The beloved pair of piping plovers have established a nest, smack in the middle of habitat only just protected for the birds this spring.
After an anxious 24 hours, bird watchers can relax: Monty, one half of Chicago’s beloved piping plover lovebird duo, has arrived at Montrose Beach Dunes, and been reunited with his mate, Rose.
Rose, one half of Chicago’s beloved piping plover duo, was spotted Sunday at Montrose Beach Dunes. The hope is that Monty, winging his way from Texas, won’t be far behind.
Conservationists are celebrating a big win for wildlife along Chicago’s lakefront, where the expansion of a “treasured” natural area will give more room to some high-profile occupants: a pair of endangered Great Lake piping plovers, Monty and Rose.
Shedd Aquarium is hosting a pair of cleanup and habitat restoration days at 63rd Street beach, where 12 acres of dunes have attracted piping plovers, among other bird species.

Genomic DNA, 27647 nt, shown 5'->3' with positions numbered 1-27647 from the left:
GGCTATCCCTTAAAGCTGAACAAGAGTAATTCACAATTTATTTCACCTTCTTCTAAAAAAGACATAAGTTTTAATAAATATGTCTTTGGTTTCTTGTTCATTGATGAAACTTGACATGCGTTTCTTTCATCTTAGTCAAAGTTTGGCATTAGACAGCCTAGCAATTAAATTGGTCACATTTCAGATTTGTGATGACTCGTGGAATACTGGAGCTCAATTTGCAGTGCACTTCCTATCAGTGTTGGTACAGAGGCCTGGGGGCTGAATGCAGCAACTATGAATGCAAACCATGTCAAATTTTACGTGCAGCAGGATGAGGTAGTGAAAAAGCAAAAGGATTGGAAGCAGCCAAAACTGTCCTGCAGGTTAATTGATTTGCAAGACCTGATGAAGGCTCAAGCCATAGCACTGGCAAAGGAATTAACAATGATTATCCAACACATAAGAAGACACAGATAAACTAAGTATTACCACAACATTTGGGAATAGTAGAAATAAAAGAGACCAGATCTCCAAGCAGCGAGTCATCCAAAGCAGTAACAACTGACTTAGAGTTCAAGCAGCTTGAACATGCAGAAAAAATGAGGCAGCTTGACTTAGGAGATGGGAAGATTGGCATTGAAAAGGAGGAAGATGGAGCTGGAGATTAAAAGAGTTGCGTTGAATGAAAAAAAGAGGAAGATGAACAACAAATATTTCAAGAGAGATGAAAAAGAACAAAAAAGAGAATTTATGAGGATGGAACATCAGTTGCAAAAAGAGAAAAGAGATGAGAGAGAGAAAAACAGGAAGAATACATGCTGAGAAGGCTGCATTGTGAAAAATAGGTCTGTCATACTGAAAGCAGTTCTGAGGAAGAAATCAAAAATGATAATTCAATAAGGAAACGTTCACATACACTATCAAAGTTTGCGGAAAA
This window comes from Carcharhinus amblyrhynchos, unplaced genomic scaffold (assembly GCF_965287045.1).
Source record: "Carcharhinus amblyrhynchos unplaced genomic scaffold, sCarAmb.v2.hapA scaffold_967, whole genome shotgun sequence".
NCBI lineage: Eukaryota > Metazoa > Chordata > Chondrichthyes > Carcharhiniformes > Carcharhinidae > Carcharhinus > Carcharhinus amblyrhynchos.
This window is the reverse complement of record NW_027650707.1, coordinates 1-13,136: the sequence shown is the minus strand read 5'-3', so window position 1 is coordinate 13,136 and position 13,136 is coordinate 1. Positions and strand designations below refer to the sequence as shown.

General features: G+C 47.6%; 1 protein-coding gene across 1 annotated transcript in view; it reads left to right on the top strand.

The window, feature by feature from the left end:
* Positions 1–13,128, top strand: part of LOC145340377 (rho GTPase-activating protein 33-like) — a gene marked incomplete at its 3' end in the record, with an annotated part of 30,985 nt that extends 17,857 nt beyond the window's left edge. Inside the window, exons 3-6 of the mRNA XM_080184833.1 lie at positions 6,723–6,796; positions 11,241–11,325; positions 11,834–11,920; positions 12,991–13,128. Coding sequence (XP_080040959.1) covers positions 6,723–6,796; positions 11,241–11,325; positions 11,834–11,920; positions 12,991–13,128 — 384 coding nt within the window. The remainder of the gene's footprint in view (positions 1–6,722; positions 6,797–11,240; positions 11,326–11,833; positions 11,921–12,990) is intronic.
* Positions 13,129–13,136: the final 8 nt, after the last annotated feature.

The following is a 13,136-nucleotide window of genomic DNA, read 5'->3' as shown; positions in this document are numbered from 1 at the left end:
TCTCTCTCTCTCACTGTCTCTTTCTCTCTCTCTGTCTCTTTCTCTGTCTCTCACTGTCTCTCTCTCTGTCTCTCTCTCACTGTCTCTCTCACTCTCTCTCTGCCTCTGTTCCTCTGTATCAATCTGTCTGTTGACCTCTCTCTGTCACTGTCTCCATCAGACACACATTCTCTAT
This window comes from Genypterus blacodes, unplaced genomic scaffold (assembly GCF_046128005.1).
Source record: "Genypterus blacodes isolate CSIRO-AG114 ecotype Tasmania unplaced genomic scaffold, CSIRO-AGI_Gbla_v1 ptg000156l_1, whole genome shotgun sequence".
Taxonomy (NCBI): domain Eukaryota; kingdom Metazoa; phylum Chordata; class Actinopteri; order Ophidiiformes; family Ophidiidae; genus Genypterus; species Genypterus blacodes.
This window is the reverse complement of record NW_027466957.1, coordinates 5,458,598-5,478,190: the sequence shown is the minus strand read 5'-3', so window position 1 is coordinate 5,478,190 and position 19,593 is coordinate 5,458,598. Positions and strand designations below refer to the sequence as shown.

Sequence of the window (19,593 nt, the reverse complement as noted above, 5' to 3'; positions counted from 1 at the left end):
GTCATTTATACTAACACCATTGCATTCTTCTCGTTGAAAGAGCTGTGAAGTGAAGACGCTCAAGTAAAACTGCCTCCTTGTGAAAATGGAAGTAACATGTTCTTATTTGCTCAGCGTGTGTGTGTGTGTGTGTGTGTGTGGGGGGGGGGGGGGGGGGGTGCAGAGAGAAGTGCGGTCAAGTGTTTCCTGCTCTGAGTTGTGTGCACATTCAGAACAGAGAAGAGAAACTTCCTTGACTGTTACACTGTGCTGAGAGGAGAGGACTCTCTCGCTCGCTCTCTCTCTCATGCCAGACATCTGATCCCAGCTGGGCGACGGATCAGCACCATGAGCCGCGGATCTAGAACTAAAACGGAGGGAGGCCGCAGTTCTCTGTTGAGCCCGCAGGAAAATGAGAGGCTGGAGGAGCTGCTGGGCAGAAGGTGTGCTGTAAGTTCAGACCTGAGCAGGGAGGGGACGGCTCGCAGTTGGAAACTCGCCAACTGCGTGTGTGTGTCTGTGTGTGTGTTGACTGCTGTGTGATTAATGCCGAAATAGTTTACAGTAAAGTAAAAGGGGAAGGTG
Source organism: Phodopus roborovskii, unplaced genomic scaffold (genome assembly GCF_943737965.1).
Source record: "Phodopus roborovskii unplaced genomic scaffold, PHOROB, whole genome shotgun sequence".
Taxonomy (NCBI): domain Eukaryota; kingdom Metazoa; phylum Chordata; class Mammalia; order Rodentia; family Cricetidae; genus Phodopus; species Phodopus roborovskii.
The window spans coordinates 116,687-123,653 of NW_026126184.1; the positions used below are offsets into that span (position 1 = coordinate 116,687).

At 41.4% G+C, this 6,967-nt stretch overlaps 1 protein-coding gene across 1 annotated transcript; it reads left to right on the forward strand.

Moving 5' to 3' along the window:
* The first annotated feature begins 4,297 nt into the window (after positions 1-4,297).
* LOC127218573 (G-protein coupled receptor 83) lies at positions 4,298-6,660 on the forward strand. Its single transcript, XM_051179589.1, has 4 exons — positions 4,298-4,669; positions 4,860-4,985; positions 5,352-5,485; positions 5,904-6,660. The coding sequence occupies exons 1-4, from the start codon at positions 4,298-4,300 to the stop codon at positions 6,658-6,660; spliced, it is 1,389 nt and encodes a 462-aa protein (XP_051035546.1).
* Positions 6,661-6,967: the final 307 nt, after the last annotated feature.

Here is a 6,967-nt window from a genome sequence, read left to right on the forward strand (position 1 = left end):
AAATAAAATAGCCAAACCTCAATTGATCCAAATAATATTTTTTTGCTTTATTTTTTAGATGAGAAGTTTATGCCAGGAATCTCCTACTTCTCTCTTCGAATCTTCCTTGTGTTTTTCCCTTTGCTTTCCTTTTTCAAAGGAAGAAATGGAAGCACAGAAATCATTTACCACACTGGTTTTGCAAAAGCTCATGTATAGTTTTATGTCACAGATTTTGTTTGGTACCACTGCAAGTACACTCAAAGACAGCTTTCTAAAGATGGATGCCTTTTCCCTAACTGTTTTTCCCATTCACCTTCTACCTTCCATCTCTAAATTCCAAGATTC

Ald. James Cappleman has joined the chorus of supporters lobbying the Chicago Park District to set aside a section of Montrose Beach as protected habitat for Monty and Rose, Chicago’s beloved pair of Great Lakes piping plovers.
Rose is spending the winter in Florida, while a sighting of Monty was recently confirmed in Texas. Trouble in plover paradise or the secret to the couple’s success?
More than 500 names were submitted for the chicks, which hatched in June, and the selected monikers reflect the history and spirit of Chicago.
The three chicks hatched in mid-June and now local birding organizations have created a contest to give them names. Submissions are open through Wednesday.
A pair of endangered piping plovers, nicknamed Monty and Rose, nested once again at Montrose Beach, where their new chicks just hatched. Plover monitors are on the scene to make sure excited visitors don't inadvertently harm the birds.
Remember those endangered piping plovers that captured Chicagoans’ hearts? They’re back — as the stars of the documentary “Monty and Rose,” screening this month during the One Earth Film Festival.
The festival had been scheduled for Aug. 23-24 at Montrose Beach, where a pair of endangered piping plovers established a nest this spring.
Organizers of Mamby on the Beach want to move the music festival to Montrose Beach, but conservationists are pushing back because of two endangered birds living at the site.